Federal Immigration Minister Alex Hawke has cancelled Novak Djokovic's visa, but there is still a chance he could play in the Australian Open.
Djokovic has already been named the top seed in the tournament, which starts on Monday.
While the government now intends to deport him, Djokovic's legal team is expected to appeal Hawke's decision.
"They will be seeking two things, I think," former deputy secretary of the Immigration Department Abul Rizvi said on Friday evening, speaking on Channel 10.
"One, to argue the matter on legal grounds. Secondly, to ask the judge for permission for Mr Djokovic to be released on a bridging visa to enable him to participate in the Australian Open.
"That is a decision the judge would need to make over the weekend."
There's an additional complicating factor, however. Such a bridging visa would typically not allow the recipient to work.
"Playing tennis, some people may not regard it as work, but it is Mr Djokovic's job," Mr Rizvi said.
"(The judge) would need to consider those issues as well, whether he gets work rights with the bridging visa. That is an issue the judge will consider.
"If he thinks there is merit in Mr Djokovic's argument, it makes sense to release him on a bridging visa while the appeal is considered."
In a separate appearance on ABC TV, Mr Rizvi said Djokovic could be stuck in detention, "if it is the case that the judge accepts there are strong public interest grounds" to keep him there.
In his statement announcing the decision this evening, Mr Hawke said Djokovic's visa was being rescinded on "health" and "public order" grounds.
"Today I exercised my power under section 133C(3) of the Migration Act to cancel the visa held by Mr Novak Djokovic on health and good order grounds, on the basis that it was in the public interest to do so," Hawke said.
"This decision followed orders by the Federal Circuit and Family Court on January 10, quashing a prior cancellation decision on procedural fairness grounds.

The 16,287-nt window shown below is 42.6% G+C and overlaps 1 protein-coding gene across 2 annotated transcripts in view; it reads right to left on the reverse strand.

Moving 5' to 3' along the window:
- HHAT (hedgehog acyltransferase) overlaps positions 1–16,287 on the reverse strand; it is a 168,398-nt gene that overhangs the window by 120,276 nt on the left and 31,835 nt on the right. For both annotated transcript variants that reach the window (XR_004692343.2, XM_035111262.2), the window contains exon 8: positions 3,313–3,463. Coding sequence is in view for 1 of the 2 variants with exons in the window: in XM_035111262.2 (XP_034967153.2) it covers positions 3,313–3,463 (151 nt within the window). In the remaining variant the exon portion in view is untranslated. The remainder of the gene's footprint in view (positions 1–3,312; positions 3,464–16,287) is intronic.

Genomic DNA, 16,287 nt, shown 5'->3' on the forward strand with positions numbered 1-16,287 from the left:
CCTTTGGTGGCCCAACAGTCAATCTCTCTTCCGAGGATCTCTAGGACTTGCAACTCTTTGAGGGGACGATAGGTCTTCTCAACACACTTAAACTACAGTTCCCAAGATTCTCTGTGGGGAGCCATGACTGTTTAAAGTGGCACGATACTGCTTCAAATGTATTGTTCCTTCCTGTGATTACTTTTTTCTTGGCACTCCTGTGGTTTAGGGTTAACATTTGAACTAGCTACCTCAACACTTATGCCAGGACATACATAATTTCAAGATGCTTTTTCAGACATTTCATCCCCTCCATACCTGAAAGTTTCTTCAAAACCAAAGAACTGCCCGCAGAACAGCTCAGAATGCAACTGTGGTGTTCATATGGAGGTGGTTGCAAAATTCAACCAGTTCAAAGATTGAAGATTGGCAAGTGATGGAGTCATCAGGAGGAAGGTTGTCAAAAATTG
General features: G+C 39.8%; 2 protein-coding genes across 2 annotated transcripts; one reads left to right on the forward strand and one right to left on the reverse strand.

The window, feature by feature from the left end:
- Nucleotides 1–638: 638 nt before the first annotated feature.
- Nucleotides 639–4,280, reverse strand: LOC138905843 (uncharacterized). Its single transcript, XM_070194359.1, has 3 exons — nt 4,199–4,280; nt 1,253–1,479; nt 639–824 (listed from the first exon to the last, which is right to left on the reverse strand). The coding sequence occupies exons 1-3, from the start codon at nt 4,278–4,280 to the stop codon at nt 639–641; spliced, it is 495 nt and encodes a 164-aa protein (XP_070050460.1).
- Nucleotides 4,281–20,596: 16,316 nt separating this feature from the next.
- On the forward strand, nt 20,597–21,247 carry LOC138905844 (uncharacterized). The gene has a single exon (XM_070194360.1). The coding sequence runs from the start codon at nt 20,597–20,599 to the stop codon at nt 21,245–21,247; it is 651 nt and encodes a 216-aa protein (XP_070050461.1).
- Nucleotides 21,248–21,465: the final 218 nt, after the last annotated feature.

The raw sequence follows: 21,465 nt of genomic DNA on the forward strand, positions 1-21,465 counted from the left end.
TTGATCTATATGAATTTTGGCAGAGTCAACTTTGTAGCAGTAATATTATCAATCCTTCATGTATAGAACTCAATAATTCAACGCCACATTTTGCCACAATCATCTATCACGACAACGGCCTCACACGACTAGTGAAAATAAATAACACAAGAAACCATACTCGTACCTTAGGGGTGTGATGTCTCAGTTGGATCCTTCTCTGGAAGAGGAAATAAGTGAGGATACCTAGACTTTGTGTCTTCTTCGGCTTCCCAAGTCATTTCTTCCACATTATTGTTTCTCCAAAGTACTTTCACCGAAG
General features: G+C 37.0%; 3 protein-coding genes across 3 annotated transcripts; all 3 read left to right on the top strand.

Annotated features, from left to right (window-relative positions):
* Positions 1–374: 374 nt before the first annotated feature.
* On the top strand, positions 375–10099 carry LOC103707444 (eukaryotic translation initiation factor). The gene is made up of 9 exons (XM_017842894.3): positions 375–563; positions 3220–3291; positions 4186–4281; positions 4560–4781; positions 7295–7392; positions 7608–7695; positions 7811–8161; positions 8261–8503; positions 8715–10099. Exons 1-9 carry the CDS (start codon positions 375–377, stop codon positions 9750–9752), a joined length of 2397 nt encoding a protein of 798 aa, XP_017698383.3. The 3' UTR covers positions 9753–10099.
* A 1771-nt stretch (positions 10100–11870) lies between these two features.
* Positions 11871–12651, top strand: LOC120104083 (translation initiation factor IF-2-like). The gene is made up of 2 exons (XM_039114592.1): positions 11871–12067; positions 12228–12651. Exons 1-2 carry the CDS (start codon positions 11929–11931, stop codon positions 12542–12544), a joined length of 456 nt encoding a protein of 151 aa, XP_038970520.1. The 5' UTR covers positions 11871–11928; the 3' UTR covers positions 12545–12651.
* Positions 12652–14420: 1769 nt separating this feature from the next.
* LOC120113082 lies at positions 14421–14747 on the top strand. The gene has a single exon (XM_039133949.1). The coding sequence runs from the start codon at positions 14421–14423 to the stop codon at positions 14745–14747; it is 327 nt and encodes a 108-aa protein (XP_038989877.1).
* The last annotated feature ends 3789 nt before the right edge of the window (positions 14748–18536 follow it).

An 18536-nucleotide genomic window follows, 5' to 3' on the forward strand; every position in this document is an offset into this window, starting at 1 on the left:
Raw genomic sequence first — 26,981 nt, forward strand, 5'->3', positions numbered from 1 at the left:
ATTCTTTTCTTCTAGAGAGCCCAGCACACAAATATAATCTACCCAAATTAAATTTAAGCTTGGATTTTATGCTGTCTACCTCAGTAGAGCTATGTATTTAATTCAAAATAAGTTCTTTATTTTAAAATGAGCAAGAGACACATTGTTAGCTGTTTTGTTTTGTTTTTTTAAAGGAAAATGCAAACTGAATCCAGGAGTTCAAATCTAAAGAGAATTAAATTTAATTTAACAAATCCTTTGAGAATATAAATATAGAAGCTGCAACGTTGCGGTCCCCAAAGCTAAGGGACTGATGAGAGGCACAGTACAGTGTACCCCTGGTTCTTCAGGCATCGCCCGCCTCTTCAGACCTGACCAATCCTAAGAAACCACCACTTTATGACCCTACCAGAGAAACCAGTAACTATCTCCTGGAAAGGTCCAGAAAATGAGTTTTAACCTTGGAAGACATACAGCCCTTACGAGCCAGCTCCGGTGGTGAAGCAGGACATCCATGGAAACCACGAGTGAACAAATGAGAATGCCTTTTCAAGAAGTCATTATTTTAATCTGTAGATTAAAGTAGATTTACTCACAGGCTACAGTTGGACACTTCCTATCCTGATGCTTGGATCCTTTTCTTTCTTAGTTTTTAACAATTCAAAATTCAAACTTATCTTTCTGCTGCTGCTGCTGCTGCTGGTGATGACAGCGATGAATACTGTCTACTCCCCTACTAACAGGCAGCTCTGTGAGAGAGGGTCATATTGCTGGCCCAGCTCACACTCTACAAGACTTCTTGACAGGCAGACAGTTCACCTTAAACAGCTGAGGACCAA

"In making this decision, I carefully considered information provided to me by the Department of Home Affairs, the Australian Border Force and Mr Djokovic.
"The Morrison government is firmly committed to protecting Australia's borders, particularly in relation to the Covid pandemic.
"I thank the officers of the Department of Home Affairs and the Australian Border Force."
The Victorian government issued a statement of its own, saying the visa issue "remains between the federal government and Novak Djokovic".
It said it would be inappropriate to comment further, given Djokovic's team had signalled its intention to challenge the decision in court.
Prime Minister Scott Morrison, meanwhile, stressed that the Covid pandemic had been "incredibly difficult" for every Australian but people had stuck together.
"Australians have made many sacrifices during this pandemic, and they rightly expect the result of those sacrifices to be protected. This is what the Minister is doing in taking this action today," said Morrison.
"Our strong border protection policies have kept Australians safe, prior to Covid and now during the pandemic.
"Due to the expected ongoing legal proceedings, I will not be providing any further comment."
Djokovic, who is unvaccinated, received a medical exemption to compete in the year's first grand slam but when he touched down in Melbourne last week, was told by the Australian Border Force he had insufficient evidence to prove his exemption was justified.
The nine-time Australian Open champion was kept in a Melbourne hotel until the end of Monday's hearing, when he was released from detention.
Djokovic's exemption was based on his and Tennis Australia's belief that having contracted Covid-19 in the past six months was a valid reason to not be vaccinated.